Benet Catty Productions

Tabooed

A New Play
by Katty Pearce

Throughout the first part of Katty Pearce’s comically disconcerting play the body of a dead girl is lying on a coffee table while two men in evening wear play snappy word-games of dominance and submission. One seems to be the demanding employer of the other, and it is a long time before they even refer to the corpse in their midst, though it is later identified (wrongly) as the submissive man’s wife.

We gradually learn to take none of the information on trust, and Pearce leads us into an unnerving world of necrophilia that becomes increasingly funny.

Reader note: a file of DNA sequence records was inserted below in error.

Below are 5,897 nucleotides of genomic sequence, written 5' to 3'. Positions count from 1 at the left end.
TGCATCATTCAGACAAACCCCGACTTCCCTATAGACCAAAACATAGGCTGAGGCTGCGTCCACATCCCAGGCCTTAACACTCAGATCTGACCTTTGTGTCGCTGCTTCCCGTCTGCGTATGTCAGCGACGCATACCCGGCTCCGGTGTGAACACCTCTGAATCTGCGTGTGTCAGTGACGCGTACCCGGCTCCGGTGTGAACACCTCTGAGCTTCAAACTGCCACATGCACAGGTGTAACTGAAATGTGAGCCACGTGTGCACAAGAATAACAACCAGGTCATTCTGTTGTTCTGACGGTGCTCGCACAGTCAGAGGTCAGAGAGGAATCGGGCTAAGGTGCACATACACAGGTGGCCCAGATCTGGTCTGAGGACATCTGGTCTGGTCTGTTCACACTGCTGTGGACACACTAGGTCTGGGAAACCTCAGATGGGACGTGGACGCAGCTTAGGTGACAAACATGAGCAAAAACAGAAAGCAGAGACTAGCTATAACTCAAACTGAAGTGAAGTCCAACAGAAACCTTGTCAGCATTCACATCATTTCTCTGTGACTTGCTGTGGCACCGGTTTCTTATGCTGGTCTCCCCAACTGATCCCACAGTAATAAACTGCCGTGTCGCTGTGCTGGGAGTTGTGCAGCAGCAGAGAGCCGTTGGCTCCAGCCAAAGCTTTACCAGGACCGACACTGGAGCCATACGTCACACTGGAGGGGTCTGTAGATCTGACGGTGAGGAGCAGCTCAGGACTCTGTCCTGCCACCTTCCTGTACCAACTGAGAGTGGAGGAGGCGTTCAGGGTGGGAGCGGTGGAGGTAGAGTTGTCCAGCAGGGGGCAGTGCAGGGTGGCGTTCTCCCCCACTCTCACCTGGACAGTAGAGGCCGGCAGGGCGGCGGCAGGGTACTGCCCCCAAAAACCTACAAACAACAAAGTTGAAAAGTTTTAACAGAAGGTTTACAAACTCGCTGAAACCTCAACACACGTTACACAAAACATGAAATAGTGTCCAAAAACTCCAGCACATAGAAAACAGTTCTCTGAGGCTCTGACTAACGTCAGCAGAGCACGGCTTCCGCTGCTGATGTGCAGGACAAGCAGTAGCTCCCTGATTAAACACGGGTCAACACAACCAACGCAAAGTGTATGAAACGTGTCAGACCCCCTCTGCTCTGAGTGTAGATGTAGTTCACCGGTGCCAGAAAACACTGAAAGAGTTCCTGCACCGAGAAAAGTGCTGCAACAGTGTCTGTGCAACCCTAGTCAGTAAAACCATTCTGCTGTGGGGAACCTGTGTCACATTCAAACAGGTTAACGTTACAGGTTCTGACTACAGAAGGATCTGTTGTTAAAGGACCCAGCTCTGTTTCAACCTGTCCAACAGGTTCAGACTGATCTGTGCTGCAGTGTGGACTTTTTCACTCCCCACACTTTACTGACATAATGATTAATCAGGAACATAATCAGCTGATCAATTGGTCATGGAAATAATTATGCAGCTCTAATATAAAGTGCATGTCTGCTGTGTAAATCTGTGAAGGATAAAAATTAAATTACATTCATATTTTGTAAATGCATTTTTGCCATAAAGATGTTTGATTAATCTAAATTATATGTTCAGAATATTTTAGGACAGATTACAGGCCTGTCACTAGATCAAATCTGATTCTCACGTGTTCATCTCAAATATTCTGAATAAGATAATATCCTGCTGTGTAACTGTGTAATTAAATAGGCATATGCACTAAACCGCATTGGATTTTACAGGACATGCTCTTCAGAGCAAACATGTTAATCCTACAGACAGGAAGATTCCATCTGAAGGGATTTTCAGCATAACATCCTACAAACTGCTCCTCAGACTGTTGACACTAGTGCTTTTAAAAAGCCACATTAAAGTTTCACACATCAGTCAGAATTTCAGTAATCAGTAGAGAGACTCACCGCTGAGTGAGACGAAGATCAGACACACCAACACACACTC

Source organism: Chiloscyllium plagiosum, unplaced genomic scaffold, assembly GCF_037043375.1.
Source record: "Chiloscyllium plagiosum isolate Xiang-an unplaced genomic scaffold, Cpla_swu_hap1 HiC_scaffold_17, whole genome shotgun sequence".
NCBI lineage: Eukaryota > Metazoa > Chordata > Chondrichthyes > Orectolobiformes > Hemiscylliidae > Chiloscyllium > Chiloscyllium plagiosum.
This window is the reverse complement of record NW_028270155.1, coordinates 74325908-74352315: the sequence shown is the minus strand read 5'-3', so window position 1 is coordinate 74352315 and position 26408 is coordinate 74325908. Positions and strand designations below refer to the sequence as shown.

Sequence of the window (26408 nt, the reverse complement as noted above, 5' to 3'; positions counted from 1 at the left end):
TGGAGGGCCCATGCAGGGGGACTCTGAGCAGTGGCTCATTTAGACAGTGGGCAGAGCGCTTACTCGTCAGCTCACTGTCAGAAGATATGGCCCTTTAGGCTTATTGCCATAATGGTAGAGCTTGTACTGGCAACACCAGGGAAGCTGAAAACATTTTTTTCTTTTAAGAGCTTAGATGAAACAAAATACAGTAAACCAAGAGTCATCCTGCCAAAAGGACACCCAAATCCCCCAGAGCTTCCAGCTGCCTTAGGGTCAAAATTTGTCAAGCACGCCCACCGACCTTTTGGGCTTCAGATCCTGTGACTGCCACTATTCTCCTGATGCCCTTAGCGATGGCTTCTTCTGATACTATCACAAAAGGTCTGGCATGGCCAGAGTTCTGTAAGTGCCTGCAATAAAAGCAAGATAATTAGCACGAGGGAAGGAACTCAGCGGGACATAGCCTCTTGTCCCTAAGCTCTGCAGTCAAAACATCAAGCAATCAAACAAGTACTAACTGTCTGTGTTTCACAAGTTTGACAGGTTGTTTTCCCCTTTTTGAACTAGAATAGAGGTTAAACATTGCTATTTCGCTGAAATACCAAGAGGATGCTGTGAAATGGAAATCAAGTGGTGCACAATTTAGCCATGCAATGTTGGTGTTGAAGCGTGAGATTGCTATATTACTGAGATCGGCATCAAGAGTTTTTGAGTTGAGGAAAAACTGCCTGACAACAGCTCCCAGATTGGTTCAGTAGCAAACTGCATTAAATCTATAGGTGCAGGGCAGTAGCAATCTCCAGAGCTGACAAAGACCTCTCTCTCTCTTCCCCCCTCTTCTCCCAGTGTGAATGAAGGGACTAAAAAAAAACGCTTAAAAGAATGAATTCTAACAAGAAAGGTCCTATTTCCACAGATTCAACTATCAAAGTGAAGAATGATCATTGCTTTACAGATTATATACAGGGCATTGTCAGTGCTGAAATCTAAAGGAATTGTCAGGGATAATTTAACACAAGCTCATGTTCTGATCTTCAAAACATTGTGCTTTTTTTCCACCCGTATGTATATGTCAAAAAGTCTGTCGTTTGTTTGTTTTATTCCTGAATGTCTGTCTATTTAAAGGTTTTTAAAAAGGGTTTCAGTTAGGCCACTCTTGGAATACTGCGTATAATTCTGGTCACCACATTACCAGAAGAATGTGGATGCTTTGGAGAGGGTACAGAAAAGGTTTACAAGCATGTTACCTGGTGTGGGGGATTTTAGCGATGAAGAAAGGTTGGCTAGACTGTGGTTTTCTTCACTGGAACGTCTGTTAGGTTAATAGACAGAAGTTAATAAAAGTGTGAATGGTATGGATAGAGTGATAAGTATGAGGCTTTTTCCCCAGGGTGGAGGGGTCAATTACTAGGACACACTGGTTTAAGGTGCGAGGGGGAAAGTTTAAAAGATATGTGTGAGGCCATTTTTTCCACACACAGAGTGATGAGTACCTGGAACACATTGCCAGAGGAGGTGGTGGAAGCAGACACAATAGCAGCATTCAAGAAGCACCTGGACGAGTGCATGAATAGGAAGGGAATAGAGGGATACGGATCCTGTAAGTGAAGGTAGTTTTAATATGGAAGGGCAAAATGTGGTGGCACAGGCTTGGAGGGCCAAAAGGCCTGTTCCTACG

It may be thought such a tabooed subject ought not to occasion mirth but, if nothing else, Pearce’s play shows that a moral ‘ought’ has no place in the creation of comedy.

Her writing is bracingly inventive, with a fondness for the unexpected;

Benet Catty’s direction is impressively assured; and the acting is first-class, with Rhydian Jones and Chris Vincent flicking insults and dreadful proposals at each other with a fine relish for the words, and Miranda Keeling, the real wife, proving as adept as them in the cynical skirmishes of sex.

Jeremy Kingston, Times Critic & Festival Judge

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